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I'm curious about Chicago's summertime weather.

My understanding is that the Lake acts as a heat sink. It absorbs a lot of the sun's radiation meaning that the nearby land is cooler.

But I was wondering if easterly winds also come into play. If winds blowing from the east pass over Lake Michigan, are they cooled down?

What about winds coming from the west? If Chicago gets wind from the west/north-west during the summer, shouldn't the winds be as hot as the air?

Obviously this is not the case, since the only breeze I have felt during the summer is a cool breeze. So, what cools down wind coming from the west? (If we get winds from the west in the summer.)

Lot of questions here, and some rambling. I'd appreciate it someone could confirm/debunk my suspicions, as well as answer my questions.

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    This question appears to be off-topic because it is about meteorology. – Flimzy May 29 '14 at 12:25
  • @Flimzy Where else would I post it on StackExchange? – ktm5124 May 29 '14 at 15:12
  • You could propose a Meteorology site on Area 51. Otherwise, I don't think it fits on SE currently. – Flimzy May 29 '14 at 16:23
  • If you're simply interested in how to dress while visiting Chicago, that question might be on-topic, but most questions like that are closed as too specific, with suggestions to use Google to find historical temperature highs and lows for a given location. – Flimzy May 29 '14 at 16:23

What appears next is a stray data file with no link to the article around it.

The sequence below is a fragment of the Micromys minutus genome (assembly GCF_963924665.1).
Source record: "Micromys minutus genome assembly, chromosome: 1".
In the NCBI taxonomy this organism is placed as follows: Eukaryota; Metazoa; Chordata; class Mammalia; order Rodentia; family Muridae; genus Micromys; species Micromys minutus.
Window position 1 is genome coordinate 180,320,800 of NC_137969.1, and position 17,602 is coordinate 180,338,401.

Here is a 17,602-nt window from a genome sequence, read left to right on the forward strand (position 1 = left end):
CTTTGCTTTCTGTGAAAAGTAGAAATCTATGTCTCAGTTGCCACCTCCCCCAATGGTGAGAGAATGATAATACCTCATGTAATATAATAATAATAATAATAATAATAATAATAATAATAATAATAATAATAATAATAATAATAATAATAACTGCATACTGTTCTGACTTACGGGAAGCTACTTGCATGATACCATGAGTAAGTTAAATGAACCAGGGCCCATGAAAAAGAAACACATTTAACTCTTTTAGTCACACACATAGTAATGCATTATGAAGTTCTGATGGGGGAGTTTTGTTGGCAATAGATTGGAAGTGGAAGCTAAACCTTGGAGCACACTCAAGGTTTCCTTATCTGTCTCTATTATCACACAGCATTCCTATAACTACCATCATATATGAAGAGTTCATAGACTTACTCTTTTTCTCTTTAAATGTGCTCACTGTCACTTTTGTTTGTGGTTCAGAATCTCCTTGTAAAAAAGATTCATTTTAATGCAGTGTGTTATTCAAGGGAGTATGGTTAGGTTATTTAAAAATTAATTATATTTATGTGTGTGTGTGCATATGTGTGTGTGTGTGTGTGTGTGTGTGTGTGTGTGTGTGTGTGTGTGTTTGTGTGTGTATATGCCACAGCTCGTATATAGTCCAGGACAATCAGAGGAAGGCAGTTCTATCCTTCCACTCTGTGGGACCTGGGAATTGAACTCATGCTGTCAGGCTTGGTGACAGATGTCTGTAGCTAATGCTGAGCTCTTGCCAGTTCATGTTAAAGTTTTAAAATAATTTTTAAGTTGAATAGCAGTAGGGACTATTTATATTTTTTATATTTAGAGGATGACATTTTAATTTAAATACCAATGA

• @ktm5124 You might want to try Physics.SE or Skeptics.SE for this question. It should be suited to their model better. Cheers! – Aditya Somani May 30 '14 at 7:16
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My new favourite weather site, WeatherSpark, has as one of its features an Averages page, such as this one for Chicago. The averges page gives a distribution of values for various weather metrics, over a year. The one relevant to this question would I think be Dew Point:

Dew point is often a better measure of how comfortable a person will find the weather than relative humidity because it more directly relates to whether perspiration will evaporate from the skin, thereby cooling the body. Lower dew points feel drier and higher dew points feel more humid.

For Chicago, between early July and late August the daily dew point maximum will typically be in the 'muggy' range.

There's also a Wind Direction section which suggests that in summer the wind is from a westerly direction more often than not, but not dramatically so.

Disclaimer: I have never been to Chicago.

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